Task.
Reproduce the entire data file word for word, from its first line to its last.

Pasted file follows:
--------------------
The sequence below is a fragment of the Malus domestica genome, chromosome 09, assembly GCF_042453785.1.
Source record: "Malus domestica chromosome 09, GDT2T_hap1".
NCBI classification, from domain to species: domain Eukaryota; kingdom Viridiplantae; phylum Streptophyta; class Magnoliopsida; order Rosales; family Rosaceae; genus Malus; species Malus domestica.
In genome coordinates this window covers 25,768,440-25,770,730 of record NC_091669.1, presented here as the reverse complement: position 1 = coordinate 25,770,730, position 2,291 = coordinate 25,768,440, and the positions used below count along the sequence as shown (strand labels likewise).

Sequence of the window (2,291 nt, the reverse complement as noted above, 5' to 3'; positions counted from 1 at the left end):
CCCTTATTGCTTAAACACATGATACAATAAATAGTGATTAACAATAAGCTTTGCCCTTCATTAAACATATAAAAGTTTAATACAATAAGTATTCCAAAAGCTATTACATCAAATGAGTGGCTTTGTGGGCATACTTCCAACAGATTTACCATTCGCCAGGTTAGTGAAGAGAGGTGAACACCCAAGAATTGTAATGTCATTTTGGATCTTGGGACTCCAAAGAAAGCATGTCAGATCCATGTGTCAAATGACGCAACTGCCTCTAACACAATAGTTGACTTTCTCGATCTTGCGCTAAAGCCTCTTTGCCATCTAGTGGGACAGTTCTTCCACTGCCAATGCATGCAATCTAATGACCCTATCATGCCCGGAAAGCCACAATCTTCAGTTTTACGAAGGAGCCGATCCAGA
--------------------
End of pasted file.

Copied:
The sequence below is a fragment of the Malus domestica genome, chromosome 09, assembly GCF_042453785.1.
Source record: "Malus domestica chromosome 09, GDT2T_hap1".
NCBI classification, from domain to species: domain Eukaryota; kingdom Viridiplantae; phylum Streptophyta; class Magnoliopsida; order Rosales; family Rosaceae; genus Malus; species Malus domestica.
In genome coordinates this window covers 25,768,440-25,770,730 of record NC_091669.1, presented here as the reverse complement: position 1 = coordinate 25,770,730, position 2,291 = coordinate 25,768,440, and the positions used below count along the sequence as shown (strand labels likewise).

Sequence of the window (2,291 nt, the reverse complement as noted above, 5' to 3'; positions counted from 1 at the left end):
CCCTTATTGCTTAAACACATGATACAATAAATAGTGATTAACAATAAGCTTTGCCCTTCATTAAACATATAAAAGTTTAATACAATAAGTATTCCAAAAGCTATTACATCAAATGAGTGGCTTTGTGGGCATACTTCCAACAGATTTACCATTCGCCAGGTTAGTGAAGAGAGGTGAACACCCAAGAATTGTAATGTCATTTTGGATCTTGGGACTCCAAAGAAAGCATGTCAGATCCATGTGTCAAATGACGCAACTGCCTCTAACACAATAGTTGACTTTCTCGATCTTGCGCTAAAGCCTCTTTGCCATCTAGTGGGACAGTTCTTCCACTGCCAATGCATGCAATCTAATGACCCTATCATGCCCGGAAAGCCACAATCTTCAGTTTTACGAAGGAGCCGATCCAGA